Anyway, while none of the four pieces of writing are in final form, I do know what I am "going" in/for each and I learned long ago not to fret where such presentations are concerned. Any deliberate scheduling I do in terms of official writing sessions absolutely never works out. Either something demands my attention blowing the schedule completely or, when I do get my way and place myself in front of a legal pad with pen in hand or at the computer with fingers poised, the words refuse to come. So, I formulate general ideas and then wait for God.

In the meantime, though, I can to other things and today that other thing was lunch at midday with a friend at a wonderful little spot -- Manuel's Bread Cafe -- in North Augusta. This establishment is in a new planned development along the Savannah River which includes, in addition to houses, condos and apartments, some interesting retail and even garden plots. The cafe is a storefront and seats only 50, so one has to arrive early to get a seat for lunch. Today being a clear and bright, the staff had placed small tables and chairs along the sidewalk and diners choosing to eat outside did so with plaid stadium blankets over their laps.

My friend had a sea bass dish and I ate a salmon cake. While we savored our memorable, delicious food, we talked of many things, including my three meditations and a sermon. I arrived home that much more clear about my direction for the weekend. I also arrived home and repositioned myself in front of the computer grateful for the marvelous, God-given ability, which we all have to varying degrees, to operate at two distinct levels at the same time, our minds using all of our activities as grist for the mill as it were.

Had I not gone to lunch, had I stayed home and fretted and paced and hated myself for saying yes to going to Wilmington in the first place I likely wouldn't be as far along as I am now. The food, the company, the place, the conversation -- through all that I, my whole being, began to write.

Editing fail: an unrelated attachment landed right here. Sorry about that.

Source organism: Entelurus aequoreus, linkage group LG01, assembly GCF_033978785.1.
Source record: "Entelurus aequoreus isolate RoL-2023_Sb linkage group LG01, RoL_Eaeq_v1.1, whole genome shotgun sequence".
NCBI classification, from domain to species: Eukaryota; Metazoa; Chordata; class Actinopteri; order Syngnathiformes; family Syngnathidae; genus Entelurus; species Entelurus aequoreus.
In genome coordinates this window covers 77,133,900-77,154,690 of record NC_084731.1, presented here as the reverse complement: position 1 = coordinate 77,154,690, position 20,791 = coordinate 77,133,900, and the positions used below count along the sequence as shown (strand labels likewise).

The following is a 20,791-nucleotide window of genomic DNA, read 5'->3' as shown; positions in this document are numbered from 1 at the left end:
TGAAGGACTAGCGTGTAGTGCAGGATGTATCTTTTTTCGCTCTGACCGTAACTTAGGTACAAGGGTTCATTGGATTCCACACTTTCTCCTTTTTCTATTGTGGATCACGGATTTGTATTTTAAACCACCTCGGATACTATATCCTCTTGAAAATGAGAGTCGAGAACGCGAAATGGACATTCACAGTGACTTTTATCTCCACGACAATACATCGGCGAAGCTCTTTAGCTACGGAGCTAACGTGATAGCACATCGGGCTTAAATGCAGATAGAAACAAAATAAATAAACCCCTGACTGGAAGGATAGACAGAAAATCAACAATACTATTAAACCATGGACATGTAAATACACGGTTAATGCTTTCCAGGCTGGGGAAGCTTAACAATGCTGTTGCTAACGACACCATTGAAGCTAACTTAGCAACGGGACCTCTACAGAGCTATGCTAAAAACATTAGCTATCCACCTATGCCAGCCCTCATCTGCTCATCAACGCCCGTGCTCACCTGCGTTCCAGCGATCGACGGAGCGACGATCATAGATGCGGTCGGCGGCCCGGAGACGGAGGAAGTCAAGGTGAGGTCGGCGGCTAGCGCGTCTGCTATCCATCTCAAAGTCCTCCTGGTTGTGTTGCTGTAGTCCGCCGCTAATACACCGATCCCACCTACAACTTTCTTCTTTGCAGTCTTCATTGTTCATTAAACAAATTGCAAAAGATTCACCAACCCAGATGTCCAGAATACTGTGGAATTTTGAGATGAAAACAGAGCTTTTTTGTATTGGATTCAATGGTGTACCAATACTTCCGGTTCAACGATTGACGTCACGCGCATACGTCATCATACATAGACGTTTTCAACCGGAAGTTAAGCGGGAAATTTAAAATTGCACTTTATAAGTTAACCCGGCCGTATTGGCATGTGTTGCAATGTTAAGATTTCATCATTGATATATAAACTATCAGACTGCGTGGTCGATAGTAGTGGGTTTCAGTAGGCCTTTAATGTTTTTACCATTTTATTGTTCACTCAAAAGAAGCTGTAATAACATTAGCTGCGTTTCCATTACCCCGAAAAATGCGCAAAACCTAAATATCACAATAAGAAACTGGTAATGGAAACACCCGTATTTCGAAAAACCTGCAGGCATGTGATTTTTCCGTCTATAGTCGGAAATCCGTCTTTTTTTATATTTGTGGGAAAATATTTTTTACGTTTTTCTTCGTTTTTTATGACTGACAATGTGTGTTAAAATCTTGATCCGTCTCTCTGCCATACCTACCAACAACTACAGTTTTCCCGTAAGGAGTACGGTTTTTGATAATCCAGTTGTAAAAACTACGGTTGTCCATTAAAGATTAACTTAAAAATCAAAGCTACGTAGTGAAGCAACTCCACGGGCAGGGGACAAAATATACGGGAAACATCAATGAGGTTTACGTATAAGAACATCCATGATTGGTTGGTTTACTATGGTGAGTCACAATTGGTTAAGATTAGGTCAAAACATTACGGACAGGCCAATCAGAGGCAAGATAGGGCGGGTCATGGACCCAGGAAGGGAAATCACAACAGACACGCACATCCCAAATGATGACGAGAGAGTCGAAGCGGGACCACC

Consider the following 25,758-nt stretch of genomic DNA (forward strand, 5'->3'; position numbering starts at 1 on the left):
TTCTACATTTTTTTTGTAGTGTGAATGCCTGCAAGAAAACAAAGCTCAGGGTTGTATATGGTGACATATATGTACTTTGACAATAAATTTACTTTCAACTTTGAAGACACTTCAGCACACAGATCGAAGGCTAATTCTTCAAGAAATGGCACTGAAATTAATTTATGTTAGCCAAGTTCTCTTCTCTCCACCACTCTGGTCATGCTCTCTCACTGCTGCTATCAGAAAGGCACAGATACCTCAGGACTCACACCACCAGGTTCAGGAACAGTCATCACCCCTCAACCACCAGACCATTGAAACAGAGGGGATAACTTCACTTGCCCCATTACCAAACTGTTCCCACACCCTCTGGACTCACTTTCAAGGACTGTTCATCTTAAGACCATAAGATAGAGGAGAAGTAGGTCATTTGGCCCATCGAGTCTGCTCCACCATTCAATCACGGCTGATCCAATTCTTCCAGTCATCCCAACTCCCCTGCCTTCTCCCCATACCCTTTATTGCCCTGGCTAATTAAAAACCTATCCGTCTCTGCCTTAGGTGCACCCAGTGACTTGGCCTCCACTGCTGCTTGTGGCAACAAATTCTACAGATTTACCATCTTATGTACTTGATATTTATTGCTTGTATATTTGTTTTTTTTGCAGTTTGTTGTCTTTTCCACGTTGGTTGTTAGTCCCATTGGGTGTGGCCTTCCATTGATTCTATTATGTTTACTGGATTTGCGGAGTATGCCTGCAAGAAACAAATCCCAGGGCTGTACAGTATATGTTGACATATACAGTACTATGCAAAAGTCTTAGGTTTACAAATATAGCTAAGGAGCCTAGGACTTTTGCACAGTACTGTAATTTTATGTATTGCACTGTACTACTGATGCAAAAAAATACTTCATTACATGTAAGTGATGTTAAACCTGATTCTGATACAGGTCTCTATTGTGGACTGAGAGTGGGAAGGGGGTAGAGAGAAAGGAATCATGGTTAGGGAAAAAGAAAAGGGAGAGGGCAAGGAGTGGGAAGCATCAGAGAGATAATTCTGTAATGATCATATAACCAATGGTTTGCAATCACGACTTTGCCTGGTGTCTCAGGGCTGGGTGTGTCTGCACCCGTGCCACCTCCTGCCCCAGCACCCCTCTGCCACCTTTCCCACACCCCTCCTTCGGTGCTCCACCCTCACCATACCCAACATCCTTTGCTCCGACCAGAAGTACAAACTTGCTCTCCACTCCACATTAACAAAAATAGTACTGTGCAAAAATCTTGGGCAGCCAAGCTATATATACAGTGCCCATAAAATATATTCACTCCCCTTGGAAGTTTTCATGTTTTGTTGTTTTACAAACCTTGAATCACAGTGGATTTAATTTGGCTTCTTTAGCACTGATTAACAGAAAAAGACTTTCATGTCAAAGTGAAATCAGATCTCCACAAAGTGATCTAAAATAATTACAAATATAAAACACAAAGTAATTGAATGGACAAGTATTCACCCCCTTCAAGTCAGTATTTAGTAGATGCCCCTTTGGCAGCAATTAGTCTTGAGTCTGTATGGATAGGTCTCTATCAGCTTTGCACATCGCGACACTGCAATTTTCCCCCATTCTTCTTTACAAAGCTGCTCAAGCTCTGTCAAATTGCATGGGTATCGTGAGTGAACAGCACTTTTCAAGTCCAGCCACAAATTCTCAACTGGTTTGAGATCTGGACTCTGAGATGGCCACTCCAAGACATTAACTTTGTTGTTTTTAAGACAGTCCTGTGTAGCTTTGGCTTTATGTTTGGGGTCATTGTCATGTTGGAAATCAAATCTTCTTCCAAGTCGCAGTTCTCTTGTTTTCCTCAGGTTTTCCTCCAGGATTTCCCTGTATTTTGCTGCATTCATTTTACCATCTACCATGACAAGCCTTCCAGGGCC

Ahhhh ...

03 March 2009

Square root day

I had no idea when I woke up this morning that a holiday had dawned. National square root day.

It doesn't happen often. Nine times per century, in fact. The last time was February 2nd in 2002 (2-2-02). The next occurrence will be April 4th in 2016 (4-4-16). Get it?

Since I didn't learn about this holiday until late afternoon from my friends at Mitchell Printing in Batesburg, I missed most of it, celebrating without appropriate, well-planned fervor. So, what might appropriate, well-planned fervor involve?

How about, eating radishes cut into cubes. Square roots!

02 March 2009

Spinning in their chairs

Today has been utterly gorgeous. The much-anticipated "winter weather event" predicted for this part of the world -- along I-20 at the Savannah River -- didn't materialize and we woke this morning to clear, blue skies, gusty winds and cold temperatures. The dam on the pond is fine and the spillway is, well, spilling away.

Entertaining as always were the meteorologists on our three local channels as the weekend and its storm approached and then progressed. They get to play with all their advanced computer models and forecasting equipment so infrequently and this may have been their last chance this season for a real winter storm. Taking full advantage of their powers, then, they warned and what iffed about the danger, they color-coded and categorized threat levels, they announced school closings and advised staying off the roads.